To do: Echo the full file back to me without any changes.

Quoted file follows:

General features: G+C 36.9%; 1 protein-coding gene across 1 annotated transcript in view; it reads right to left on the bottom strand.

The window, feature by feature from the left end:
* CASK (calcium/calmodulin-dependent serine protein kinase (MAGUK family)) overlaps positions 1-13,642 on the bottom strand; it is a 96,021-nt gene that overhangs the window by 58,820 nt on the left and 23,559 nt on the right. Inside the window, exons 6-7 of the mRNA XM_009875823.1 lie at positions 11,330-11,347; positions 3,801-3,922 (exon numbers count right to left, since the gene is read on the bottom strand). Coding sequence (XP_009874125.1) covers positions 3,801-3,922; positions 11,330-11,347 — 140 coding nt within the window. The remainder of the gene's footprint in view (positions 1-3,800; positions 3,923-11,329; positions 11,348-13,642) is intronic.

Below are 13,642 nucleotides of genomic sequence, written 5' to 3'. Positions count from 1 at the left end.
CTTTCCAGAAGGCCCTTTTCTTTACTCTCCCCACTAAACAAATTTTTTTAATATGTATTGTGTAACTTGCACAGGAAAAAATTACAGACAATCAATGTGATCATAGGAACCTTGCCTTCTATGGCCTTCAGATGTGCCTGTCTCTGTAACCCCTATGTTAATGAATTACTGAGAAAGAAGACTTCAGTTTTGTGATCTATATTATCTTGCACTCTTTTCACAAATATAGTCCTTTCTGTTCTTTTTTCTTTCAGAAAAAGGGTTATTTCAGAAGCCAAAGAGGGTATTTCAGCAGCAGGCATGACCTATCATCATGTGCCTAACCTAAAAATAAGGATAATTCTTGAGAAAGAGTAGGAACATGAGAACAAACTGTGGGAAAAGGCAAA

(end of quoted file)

General features: G+C 36.9%; 1 protein-coding gene across 1 annotated transcript in view; it reads right to left on the bottom strand.

The window, feature by feature from the left end:
* CASK (calcium/calmodulin-dependent serine protein kinase (MAGUK family)) overlaps positions 1-13,642 on the bottom strand; it is a 96,021-nt gene that overhangs the window by 58,820 nt on the left and 23,559 nt on the right. Inside the window, exons 6-7 of the mRNA XM_009875823.1 lie at positions 11,330-11,347; positions 3,801-3,922 (exon numbers count right to left, since the gene is read on the bottom strand). Coding sequence (XP_009874125.1) covers positions 3,801-3,922; positions 11,330-11,347 — 140 coding nt within the window. The remainder of the gene's footprint in view (positions 1-3,800; positions 3,923-11,329; positions 11,348-13,642) is intronic.

Below are 13,642 nucleotides of genomic sequence, written 5' to 3'. Positions count from 1 at the left end.
CTTTCCAGAAGGCCCTTTTCTTTACTCTCCCCACTAAACAAATTTTTTTAATATGTATTGTGTAACTTGCACAGGAAAAAATTACAGACAATCAATGTGATCATAGGAACCTTGCCTTCTATGGCCTTCAGATGTGCCTGTCTCTGTAACCCCTATGTTAATGAATTACTGAGAAAGAAGACTTCAGTTTTGTGATCTATATTATCTTGCACTCTTTTCACAAATATAGTCCTTTCTGTTCTTTTTTCTTTCAGAAAAAGGGTTATTTCAGAAGCCAAAGAGGGTATTTCAGCAGCAGGCATGACCTATCATCATGTGCCTAACCTAAAAATAAGGATAATTCTTGAGAAAGAGTAGGAACATGAGAACAAACTGTGGGAAAAGGCAAA